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XBRL creates a new equities research value chain & democratizes the stock market

Democratized data

This is Part 2 of a 2 Part Research Note, where we look at how XBRL could enable a new equities research value chainIn Part 1, on Wednesday, our Research Note described how regulation and market pressure is forcing transparency on equities research and how that is leading to cost pressures. Our thesis is that the only way out is to reduce cost via automation and that is where XBRL is ready for its prime time. A new breed of micro research firms will enter the market opened up by regulation and empowered by XBRL. They will start by solving a huge pain point in small cap equities research. There are investing bargains to be had in small cap. On the other side of the table the small cap companies have been neglected; they are in “small cap hell” and want to be discovered by investors. New value chains will form around new business models that use XBRL automation.  

XBRL 101

For more research, go to XBRL.org

It was this superb article in Wired called Radical Transparency in the dark days of February 2009 in the thick of the Global Financial Crisis that first got me excited about XBRL.

Two reasons why XBRL will move to prime time in 2016

XBRL is one of our Top 10 Fintech Predictions for 2016:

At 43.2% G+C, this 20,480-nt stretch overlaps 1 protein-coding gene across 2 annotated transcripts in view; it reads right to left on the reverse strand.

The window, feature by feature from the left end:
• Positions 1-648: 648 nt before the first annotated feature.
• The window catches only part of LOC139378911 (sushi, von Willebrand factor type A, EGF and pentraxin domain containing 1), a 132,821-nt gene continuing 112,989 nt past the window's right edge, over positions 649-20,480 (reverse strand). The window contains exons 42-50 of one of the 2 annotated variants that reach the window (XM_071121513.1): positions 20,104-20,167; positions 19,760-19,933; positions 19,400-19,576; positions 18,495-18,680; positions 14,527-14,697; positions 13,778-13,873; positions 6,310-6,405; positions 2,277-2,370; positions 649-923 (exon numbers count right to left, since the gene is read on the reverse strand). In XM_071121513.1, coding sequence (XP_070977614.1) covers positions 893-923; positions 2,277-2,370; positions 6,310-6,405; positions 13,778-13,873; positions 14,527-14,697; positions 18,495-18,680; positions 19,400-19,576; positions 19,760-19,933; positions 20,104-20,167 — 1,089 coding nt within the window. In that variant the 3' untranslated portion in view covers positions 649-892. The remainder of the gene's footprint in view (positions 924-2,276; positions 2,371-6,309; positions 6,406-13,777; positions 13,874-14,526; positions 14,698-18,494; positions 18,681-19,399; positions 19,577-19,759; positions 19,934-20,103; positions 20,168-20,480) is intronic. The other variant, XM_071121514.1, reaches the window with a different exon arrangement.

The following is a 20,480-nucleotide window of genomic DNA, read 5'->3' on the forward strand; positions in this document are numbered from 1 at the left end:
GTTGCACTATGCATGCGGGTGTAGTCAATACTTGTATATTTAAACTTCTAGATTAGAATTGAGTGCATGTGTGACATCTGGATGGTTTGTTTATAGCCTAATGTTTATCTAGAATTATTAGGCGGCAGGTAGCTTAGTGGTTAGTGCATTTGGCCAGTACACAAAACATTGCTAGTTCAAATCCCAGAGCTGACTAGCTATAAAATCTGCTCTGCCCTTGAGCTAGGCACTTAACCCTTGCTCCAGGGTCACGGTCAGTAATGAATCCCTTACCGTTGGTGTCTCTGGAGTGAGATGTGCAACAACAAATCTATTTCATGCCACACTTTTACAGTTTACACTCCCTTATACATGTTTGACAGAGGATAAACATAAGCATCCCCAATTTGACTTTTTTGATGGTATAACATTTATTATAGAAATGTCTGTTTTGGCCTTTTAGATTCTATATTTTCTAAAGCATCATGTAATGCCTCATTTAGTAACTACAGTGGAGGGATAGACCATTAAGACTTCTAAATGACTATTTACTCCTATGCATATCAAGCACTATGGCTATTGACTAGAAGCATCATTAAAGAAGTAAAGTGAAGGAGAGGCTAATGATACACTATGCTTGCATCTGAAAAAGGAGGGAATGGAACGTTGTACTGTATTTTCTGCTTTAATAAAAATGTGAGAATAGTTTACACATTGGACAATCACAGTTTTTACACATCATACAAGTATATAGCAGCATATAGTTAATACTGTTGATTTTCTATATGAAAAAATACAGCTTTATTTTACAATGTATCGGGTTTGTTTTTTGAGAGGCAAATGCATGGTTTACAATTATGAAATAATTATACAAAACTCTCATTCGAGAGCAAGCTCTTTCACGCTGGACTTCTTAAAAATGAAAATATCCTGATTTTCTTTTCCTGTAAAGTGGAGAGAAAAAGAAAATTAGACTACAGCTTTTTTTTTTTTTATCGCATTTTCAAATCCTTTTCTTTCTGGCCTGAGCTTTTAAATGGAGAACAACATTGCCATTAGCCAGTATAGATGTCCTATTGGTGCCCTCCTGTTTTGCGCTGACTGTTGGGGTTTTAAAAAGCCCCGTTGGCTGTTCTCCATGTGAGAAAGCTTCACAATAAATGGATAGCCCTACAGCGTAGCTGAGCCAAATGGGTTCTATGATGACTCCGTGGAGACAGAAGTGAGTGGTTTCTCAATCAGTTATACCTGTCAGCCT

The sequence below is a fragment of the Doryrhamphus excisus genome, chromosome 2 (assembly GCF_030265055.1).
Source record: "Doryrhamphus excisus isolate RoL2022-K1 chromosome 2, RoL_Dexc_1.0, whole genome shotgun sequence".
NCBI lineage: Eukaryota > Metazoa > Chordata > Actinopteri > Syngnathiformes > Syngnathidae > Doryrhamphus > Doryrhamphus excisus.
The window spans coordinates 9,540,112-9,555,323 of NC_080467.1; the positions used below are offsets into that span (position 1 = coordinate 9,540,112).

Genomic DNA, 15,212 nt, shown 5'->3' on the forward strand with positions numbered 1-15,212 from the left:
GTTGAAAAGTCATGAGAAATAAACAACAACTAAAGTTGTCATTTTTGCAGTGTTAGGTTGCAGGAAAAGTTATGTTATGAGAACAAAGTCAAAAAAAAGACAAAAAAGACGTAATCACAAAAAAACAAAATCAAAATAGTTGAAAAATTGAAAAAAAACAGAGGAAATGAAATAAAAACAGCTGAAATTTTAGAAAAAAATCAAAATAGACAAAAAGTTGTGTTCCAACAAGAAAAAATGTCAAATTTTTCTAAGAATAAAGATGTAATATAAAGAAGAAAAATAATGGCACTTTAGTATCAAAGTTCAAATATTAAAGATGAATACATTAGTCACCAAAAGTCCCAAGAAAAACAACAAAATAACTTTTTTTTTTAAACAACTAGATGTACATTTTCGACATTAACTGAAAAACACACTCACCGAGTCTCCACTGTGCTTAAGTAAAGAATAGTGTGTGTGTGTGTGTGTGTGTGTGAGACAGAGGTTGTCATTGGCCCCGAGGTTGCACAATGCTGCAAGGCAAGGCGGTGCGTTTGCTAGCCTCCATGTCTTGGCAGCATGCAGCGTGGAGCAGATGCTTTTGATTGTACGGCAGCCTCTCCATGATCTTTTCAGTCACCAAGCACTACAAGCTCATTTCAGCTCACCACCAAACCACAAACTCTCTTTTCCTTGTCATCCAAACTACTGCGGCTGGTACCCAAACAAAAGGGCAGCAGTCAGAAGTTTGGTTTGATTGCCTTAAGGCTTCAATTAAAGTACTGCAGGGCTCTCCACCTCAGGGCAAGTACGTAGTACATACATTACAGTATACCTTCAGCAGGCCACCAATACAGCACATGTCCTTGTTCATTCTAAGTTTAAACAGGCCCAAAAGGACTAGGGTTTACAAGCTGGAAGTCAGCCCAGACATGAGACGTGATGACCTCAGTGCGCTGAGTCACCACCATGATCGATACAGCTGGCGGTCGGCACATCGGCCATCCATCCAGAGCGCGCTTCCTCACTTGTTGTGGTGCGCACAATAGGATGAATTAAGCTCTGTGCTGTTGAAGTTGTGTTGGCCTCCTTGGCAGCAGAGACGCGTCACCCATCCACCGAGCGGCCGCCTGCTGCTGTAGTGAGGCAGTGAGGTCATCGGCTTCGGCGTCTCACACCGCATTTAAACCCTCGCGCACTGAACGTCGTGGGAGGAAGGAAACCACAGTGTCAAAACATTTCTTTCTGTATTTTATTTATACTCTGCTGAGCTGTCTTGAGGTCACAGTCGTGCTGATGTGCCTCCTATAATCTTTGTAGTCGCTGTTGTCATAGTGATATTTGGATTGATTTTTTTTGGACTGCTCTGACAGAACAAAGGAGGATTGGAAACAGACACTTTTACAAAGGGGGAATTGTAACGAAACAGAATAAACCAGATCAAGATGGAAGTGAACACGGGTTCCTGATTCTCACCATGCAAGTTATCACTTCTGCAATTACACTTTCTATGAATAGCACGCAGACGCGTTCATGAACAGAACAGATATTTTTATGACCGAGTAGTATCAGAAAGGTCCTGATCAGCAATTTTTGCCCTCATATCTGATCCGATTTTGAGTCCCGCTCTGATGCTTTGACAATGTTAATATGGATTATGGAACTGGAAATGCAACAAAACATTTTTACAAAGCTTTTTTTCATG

“XBRL will start climbing out of the slough of despond but won’t be recognized yet as moving into the plateau of productivity.”

Three reasons why XBRL fell into the slough of despond

It has been 7 years since XBRL was mandated by the SEC and got public attention. That is too long in our attention deficit world. We see the same thing with something as complex as Bitcoin, which is also about 7 years old, that is losing attention because the results have not been quick enough. There are also three reasons specific to XBRL why it fell into the slough of despond:

Why you will continue to hear these negative stories

XBRL democratizes fundamental stock analysis in the same way that PCs democratized computing and social media democratized HTML.

When you can compare the cash holdings across 100 companies with a single entry in your spreadsheet, or see quarter to quarter revenue growth for every company in the index that you devised, do you need mega brokers and their me too reports churned out by freshly minted MBA graduates in an outsourcing center somewhere?

That is disruptive to the current financial value chain (aka Wall Street). Those threatened by disruption always point out the flaws in a new technology and in all new technology there are plenty of flaws (XBRL is no exception).

When you see issues with XBRL, remember how klunky the Internet was in 1994 (cue sound of a screeching dial up modem). When something promises to automate a task 100% and only achieves 90%, it is easy to point out the flaws that meant 100% was not achievable. The reality shouting at us is that 90% automation is game-changing. The firms who mastered the business of deploying people to do things manually (i.e the threatened incumbents) have the money and the motivation to convince you that this will never work.